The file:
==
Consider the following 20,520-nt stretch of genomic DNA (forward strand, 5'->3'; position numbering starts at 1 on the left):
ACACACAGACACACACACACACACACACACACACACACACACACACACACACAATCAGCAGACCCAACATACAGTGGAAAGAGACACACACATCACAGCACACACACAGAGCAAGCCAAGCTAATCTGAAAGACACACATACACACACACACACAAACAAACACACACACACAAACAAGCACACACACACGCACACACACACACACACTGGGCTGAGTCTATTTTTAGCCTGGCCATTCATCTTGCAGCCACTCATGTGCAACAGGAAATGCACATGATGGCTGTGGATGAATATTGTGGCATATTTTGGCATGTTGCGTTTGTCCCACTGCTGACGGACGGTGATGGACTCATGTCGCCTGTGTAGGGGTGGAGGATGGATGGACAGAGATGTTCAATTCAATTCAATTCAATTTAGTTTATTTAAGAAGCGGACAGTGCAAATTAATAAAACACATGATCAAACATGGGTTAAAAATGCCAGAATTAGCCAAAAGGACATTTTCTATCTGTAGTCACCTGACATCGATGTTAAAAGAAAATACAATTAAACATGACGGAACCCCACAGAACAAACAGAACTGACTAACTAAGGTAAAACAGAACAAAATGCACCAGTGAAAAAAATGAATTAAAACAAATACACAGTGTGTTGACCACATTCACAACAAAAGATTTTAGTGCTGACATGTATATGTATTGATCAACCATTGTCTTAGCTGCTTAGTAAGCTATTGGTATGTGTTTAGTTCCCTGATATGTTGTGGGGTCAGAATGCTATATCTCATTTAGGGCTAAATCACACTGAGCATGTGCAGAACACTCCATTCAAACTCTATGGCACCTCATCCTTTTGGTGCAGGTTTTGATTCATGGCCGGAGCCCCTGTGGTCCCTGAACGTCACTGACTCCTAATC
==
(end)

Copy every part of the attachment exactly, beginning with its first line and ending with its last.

Consider the following 20,520-nt stretch of genomic DNA (forward strand, 5'->3'; position numbering starts at 1 on the left):
ACACACAGACACACACACACACACACACACACACACACACACACACACACACAATCAGCAGACCCAACATACAGTGGAAAGAGACACACACATCACAGCACACACACAGAGCAAGCCAAGCTAATCTGAAAGACACACATACACACACACACACAAACAAACACACACACACAAACAAGCACACACACACGCACACACACACACACACTGGGCTGAGTCTATTTTTAGCCTGGCCATTCATCTTGCAGCCACTCATGTGCAACAGGAAATGCACATGATGGCTGTGGATGAATATTGTGGCATATTTTGGCATGTTGCGTTTGTCCCACTGCTGACGGACGGTGATGGACTCATGTCGCCTGTGTAGGGGTGGAGGATGGATGGACAGAGATGTTCAATTCAATTCAATTCAATTTAGTTTATTTAAGAAGCGGACAGTGCAAATTAATAAAACACATGATCAAACATGGGTTAAAAATGCCAGAATTAGCCAAAAGGACATTTTCTATCTGTAGTCACCTGACATCGATGTTAAAAGAAAATACAATTAAACATGACGGAACCCCACAGAACAAACAGAACTGACTAACTAAGGTAAAACAGAACAAAATGCACCAGTGAAAAAAATGAATTAAAACAAATACACAGTGTGTTGACCACATTCACAACAAAAGATTTTAGTGCTGACATGTATATGTATTGATCAACCATTGTCTTAGCTGCTTAGTAAGCTATTGGTATGTGTTTAGTTCCCTGATATGTTGTGGGGTCAGAATGCTATATCTCATTTAGGGCTAAATCACACTGAGCATGTGCAGAACACTCCATTCAAACTCTATGGCACCTCATCCTTTTGGTGCAGGTTTTGATTCATGGCCGGAGCCCCTGTGGTCCCTGAACGTCACTGACTCCTAATC